Monday, 18 August 2014

Road Trip Along The North Shore Of Van Gölü - To Tatvan

Wow, don't we just make a fabulous job of getting side tracked on this blog! One minute we're taking you to East Turkey, the next minute we're eating meze in Dalyan and allowing our addiction to Kabak to take hold; and that's in between writing about daily life in Fethiye - such as checking out Erasta shopping centre, trying new foods and sharing Turkish recipes, reading and writing a book review of Ayşe's Trail...and, before we know it, we've still not told you about the last stop of our road trip along the north shore of the wonder that is Lake Van. 

Of course, all of this journey was undertaken last year - lest you go thinking we've made the long journey back eastwards. No, it was simply a case of waking up this morning and thinking, "Today is the day to write about the east again." So that's what we're doing...

East Turkey Van Gölü Road Trip - To Tatvan

So, our first stop was Adilcevaz; home of an Ottoman mosque thought to be the creation of Mimar Sinan of Süleymaniye Camii fame (amongst other mosques). This is debatable - but the mosque and its setting, right on the shores of Lake Van, are nonetheless worth a bit of your time. We just loved the views.

From there, we continued westwards along the lake to Ahlat, home of the vast graveyard of 13th century tombstones. If you remember from that post, we had that place all to ourselves...right up until we were spotted by two very knowledgeable local kids. From then on, we had a guide whether we wanted one or not. Ahh, the joys of tourism.

Tatvan Train, Van, East Turkey
Tatvan is a railway town...and a minirail town, too
And, even when we arrived in the large town of Tatvan, we were still very much 'noticed.' This area of Turkey does see foreign tourists like's just that we're very few and far between. So it's not a 'being noticed' of the hello-yes-please-I-am-here-would-you-like-a-boat-trip variety, but a whoa-look-two-foreigners-in-town variety. A pause, a stare for a second longer than usual, a nudge to a friend. Rarely a hello (unless it was kids). Shyness? Not sure, but nothing we experienced was ever unfriendly. Quite the opposite, in fact. But people were genuinely curious about us - and that feeling of being very's an odd one. Not unpleasant. Just odd.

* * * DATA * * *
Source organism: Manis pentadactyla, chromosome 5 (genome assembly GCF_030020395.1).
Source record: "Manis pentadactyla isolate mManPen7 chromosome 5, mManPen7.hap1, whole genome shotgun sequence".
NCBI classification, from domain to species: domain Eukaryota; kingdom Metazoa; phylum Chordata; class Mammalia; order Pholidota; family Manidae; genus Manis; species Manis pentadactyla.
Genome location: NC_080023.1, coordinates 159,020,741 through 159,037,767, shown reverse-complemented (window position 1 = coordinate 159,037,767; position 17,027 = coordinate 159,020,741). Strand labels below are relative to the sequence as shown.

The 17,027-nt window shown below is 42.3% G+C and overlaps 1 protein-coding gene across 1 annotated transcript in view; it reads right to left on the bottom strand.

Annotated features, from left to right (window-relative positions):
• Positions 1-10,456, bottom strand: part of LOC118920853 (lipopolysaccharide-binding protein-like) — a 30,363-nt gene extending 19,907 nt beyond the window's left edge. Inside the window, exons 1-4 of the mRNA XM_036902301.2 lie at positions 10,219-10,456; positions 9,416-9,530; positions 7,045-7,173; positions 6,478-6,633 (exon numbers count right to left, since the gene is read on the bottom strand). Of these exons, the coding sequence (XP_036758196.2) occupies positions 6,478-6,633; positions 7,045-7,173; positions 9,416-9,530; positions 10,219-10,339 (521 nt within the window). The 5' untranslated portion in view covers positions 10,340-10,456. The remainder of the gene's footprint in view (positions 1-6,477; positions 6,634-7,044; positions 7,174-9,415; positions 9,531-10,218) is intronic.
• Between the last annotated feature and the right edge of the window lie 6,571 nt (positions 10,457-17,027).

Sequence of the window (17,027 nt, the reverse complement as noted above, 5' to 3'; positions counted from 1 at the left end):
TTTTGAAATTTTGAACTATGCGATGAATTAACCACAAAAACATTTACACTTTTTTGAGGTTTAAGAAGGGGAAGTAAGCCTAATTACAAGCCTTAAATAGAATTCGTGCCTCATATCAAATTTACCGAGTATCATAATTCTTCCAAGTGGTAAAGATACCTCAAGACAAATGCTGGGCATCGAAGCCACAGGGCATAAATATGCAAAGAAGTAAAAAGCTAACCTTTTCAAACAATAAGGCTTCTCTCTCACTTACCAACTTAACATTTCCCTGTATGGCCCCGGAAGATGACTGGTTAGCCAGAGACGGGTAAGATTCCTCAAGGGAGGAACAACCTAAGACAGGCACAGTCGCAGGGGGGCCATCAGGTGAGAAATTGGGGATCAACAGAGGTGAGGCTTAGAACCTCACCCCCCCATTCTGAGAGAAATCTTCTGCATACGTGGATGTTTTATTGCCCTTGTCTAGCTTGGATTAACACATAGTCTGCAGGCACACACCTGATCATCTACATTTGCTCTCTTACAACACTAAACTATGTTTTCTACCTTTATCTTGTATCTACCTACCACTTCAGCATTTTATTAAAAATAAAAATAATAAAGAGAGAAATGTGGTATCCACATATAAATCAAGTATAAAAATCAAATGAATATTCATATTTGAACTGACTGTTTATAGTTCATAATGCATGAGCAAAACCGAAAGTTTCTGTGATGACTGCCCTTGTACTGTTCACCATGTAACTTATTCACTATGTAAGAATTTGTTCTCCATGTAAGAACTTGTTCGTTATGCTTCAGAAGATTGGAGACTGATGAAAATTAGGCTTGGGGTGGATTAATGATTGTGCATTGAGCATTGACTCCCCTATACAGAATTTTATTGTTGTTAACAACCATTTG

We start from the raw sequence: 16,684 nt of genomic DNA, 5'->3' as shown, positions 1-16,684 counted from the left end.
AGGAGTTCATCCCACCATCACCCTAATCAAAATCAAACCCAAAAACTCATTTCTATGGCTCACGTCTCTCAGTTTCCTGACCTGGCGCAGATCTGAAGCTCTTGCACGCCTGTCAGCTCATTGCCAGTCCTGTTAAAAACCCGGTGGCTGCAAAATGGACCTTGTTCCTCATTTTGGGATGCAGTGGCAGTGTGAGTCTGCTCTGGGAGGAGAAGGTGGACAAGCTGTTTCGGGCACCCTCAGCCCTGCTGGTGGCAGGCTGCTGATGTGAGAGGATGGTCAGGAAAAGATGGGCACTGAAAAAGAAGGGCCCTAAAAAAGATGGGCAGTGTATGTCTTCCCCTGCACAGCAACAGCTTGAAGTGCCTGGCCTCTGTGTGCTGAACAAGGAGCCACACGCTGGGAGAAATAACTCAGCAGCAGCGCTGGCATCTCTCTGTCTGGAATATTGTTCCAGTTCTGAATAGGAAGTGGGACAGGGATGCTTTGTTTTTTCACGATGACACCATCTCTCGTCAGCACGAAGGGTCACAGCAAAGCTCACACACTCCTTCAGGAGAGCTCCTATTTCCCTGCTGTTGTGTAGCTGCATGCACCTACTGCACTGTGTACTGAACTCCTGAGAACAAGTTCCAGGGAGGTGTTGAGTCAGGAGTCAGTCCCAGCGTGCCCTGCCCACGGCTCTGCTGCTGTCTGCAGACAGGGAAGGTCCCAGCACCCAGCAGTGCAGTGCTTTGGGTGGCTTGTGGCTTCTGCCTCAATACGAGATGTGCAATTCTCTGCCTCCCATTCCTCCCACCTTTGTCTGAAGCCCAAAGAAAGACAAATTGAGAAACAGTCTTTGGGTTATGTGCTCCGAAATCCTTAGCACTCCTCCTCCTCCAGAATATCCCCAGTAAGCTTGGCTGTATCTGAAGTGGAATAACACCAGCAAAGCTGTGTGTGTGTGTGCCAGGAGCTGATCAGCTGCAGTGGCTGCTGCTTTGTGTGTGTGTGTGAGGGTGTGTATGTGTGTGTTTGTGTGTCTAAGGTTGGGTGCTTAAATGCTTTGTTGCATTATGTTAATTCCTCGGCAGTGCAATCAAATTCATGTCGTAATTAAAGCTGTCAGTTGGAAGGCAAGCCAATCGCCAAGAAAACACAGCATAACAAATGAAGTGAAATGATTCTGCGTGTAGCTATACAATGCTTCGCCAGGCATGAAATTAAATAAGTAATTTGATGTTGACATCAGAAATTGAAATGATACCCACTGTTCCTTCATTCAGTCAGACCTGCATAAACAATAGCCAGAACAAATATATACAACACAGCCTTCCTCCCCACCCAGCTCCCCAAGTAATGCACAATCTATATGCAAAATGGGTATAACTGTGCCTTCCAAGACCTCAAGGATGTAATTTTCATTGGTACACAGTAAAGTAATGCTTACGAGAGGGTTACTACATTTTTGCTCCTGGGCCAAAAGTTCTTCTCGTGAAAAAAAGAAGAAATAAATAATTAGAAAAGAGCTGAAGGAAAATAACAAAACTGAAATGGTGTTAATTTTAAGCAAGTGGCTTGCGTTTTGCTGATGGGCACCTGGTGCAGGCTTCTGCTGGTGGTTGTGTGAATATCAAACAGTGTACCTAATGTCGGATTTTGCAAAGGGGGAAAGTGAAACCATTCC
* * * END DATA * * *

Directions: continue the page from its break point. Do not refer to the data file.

Türk Kahvesi, Tatvan, East Turkey
Türk Kahvesi in Tatvan
But anyway, back to Tatvan. We're right on the west shore of Lake Van here and our friend explains that people around here call the lake 'Van Sea.' You can see why; a stretch of turquoise water that stretches beyond the horizon, a promenade, jetties, a little shuttle train plying the length of the promenade on one side and the row of cafes and picnic areas on the opposite side. Tatvan is one of the places around Van Gölü where people come to chill out and enjoy their surroundings. There is definitely a seaside feel to the place.

We walk along the promenade and take a seat at one of the cafes for a çay and a Turkish coffee. Everywhere we visited while we were in the east, Turkish coffee was served with water (that's the norm) but also a small glass of fruit juice, too. Our Turkish friend had no idea why - but hey, it makes a for a longer drink so who's complaining?
Kahramanmaraş Ice Cream, Tatvan
Kahramanmaraş ice cream and a stroll along the Tatvan promenade
And if you can't beat 'em, join 'em. The sun was lowering in the sky, and the air was becoming quite crisp and chilled, but the seaside-town-vibe was still very much there. We couldn't not buy a Kharamanmaraş ice cream to eat as we strolled. Did we still have to go through the performance of buying a Kharamanmaraş ice cream? Yeaahh, 'course we did. This is Turkey; the country where purchasing an ice cream is often a tad more than you bargained for. A few spins of the cone later (and whatever else the ice cream vendor does) and the ice cream was safely in our grasp.
Tatvan, Lake Van, East Turkey
Van lake shore in Tatvan
The east of Turkey is wild, vast and beautiful...once you get out of the towns and cities. Tatvan is a smart-looking modern town with chain stores and coffee shops and the seaside feel along the lake shore. It's also a railway town; the final stop for the Van Gölü Express, the train we were supposed to take from Ankara to to the east. Tatvan should have been the first place we set foot-on-land in the east of Turkey. Instead, we had to take the Doğu Express from Ankara to Kars, getting off at Erzurum, much further north.